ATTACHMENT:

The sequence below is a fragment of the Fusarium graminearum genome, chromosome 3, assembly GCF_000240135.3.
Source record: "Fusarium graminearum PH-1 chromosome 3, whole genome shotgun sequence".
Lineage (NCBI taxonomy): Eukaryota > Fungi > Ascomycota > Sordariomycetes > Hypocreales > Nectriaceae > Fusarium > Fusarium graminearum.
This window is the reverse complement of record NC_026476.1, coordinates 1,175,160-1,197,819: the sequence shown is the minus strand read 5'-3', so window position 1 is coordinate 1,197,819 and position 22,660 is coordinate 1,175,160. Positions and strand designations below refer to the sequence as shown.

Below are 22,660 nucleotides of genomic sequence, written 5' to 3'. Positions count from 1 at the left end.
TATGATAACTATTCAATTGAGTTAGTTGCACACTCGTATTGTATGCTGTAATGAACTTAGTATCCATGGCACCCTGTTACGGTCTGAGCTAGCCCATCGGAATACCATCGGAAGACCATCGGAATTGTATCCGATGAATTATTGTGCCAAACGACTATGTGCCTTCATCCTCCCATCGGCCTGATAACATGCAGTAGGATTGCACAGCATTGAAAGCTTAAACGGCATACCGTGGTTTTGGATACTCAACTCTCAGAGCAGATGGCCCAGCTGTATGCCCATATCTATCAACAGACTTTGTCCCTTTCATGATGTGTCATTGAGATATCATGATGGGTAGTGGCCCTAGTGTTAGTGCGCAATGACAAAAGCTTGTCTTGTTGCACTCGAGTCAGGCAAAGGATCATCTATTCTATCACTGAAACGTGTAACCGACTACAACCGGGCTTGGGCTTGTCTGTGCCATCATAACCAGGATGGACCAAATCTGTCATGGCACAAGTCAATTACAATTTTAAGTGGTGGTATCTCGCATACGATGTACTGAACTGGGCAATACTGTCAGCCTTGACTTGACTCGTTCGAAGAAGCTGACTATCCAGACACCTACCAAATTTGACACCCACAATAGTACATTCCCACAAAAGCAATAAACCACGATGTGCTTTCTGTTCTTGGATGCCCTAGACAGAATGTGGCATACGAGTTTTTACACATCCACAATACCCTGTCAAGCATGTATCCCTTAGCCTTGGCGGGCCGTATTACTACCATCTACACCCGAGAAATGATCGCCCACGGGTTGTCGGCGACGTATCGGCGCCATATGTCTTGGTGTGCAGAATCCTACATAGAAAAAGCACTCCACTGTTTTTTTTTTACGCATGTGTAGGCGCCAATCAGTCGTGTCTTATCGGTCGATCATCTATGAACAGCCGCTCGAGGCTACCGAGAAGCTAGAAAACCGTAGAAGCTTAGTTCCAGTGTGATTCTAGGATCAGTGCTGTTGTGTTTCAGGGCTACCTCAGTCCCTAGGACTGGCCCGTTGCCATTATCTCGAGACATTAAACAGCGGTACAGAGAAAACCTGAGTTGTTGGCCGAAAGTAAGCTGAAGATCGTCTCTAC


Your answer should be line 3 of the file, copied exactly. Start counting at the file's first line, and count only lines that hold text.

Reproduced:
Lineage (NCBI taxonomy): Eukaryota > Fungi > Ascomycota > Sordariomycetes > Hypocreales > Nectriaceae > Fusarium > Fusarium graminearum.